The ongoing unprecedented heat wave in Maharashtra – with mercury rising to 46 degrees Celsius in some areas – has claimed at least 25 lives so far, the highest since 2016, with the number of heat-stroke cases standing at around 375, officials said on Monday.
The state Health Department’s Surveillance Officer Dr. Pradeep Awate said that with the temperatures soaring to record highs in the past 100 years, Maharashtra has witnessed the highest – 25 – fatalities due to the heat wave, with many more suffering.
“Chandrapur is among the global hotspots with temperatures hovering around 46 degrees Celsius. However, the IMD has said that in the next few days, there may be respite from the heat as pre-monsoon showers are likely in many parts of the state,” Awate said, while urging people to take full precautions.
Ironically, the usually cool hill-station of Mahabaleshwar – where people from all over the state flock during summer – has become an furnace at 31 degrees, while its neighbouring twin, Panchgani recorded 32 degrees – yet, making them the “coolest” locales in the state.
Large parts of the state have been reeling under temperatures between 35 and 46 degrees since March-end onwards, particularly northern, and central parts of the state besides the traditional hotspots of Marathwada and Vidarbha boiling between 40C-46C.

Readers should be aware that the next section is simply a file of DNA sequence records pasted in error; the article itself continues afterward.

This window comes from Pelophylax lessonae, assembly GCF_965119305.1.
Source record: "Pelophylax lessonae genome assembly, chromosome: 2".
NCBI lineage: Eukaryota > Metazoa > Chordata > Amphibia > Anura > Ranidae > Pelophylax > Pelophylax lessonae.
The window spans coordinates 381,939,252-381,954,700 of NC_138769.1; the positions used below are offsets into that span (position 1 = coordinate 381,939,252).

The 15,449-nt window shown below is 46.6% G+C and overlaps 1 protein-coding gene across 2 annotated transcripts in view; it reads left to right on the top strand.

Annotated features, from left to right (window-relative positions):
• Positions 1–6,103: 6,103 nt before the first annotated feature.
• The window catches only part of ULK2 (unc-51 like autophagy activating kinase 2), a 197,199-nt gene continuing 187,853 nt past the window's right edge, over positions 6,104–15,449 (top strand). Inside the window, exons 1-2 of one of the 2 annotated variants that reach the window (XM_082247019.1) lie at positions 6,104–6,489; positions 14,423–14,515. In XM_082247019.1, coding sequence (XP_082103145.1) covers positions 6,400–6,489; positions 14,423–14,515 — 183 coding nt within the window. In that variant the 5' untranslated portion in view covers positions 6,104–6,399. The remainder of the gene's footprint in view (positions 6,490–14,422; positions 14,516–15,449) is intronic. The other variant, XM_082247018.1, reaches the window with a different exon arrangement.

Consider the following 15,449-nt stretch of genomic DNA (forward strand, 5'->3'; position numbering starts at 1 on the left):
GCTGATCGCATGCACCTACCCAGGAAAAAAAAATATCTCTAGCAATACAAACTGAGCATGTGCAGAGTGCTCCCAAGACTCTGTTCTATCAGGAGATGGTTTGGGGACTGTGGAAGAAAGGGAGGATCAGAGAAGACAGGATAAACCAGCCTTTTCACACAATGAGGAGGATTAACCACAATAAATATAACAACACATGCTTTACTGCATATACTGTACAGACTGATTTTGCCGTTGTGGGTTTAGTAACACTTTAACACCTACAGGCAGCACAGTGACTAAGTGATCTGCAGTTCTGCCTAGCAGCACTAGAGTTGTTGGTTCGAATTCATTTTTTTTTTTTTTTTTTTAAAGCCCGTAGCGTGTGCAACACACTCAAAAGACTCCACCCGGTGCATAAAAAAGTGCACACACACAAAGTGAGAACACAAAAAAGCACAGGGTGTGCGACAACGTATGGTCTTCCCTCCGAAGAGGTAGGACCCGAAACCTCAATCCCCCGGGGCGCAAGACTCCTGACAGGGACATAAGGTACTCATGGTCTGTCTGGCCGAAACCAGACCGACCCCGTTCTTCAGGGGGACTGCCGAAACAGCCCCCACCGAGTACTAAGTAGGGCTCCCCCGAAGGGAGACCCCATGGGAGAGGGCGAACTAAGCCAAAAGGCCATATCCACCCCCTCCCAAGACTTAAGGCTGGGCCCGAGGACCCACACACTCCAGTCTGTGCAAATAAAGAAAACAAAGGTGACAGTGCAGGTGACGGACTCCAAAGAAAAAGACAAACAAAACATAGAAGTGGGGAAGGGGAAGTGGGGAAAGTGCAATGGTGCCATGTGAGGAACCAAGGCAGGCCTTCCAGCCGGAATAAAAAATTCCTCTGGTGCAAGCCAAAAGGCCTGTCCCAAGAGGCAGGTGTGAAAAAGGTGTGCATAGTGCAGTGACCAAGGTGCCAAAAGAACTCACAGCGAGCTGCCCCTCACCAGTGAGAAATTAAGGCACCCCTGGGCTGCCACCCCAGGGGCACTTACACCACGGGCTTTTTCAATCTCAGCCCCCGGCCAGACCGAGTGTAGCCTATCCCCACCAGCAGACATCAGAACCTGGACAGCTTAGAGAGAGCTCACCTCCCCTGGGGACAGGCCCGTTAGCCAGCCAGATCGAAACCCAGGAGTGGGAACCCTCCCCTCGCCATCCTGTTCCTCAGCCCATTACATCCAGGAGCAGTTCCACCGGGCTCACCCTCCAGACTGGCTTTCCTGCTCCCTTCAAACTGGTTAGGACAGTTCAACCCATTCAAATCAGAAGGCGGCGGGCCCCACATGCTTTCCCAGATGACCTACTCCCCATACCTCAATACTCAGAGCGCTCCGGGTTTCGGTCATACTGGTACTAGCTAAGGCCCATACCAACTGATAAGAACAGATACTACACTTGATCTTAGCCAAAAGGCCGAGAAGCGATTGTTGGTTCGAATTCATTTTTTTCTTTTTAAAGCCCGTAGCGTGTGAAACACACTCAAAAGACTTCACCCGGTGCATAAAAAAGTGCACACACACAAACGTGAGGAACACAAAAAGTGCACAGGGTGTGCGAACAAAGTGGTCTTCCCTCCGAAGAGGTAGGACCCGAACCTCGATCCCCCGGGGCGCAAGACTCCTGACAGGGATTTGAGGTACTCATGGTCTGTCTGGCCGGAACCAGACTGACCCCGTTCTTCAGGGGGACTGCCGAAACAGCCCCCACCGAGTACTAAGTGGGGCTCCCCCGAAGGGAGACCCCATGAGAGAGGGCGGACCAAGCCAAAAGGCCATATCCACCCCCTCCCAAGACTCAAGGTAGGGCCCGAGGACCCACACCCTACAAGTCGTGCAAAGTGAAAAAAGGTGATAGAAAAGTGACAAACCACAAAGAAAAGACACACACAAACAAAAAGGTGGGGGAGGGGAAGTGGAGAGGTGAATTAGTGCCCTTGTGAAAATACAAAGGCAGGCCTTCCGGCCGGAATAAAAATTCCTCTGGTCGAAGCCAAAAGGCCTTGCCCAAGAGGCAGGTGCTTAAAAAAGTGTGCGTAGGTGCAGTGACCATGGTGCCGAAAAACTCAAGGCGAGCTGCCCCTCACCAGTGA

Of the (25) heat-wave tragedies, 15 have been reported from Vidarbha, comprising 11 in Nagpur, 3 in Akola and one in Amravati districts, six deaths from Marathwada comprising 2 from Jalna and one each from Parbhani, Hingoli, Osmanabad and Aurangabad, and 4 from Jalgaon in north Maharashtra.
This is the highest toll due to heat-wave in the past seven years in the state, said Awate, with 19 deaths notched in 2016, followed by 2 in 2018 and 9 in 2019, jumping upto 25 in 2022.
All deaths are analysed by the respective District Health Committee based on the victim’s symptoms, his/her exposure to heat, the temperature-humidity levels of the past 72 hours where the death occurred before the cause is attributed to the heat-wave or a heat-stroke.
Dr. Awate said that prior to the onset of summer, the Health Department was ready with its health contingency plan in February and it monitors the daily temperatures from the IMD which is passed to the districts for further remedial measures.
The heat-wave has increased the demand for power to its highest ever, at 28,276 MW – and the state reeled under long hours of load-shedding for two weeks till normal supply was restored on April 28, according to Energy Minister Dr. Nitin Raut. IANS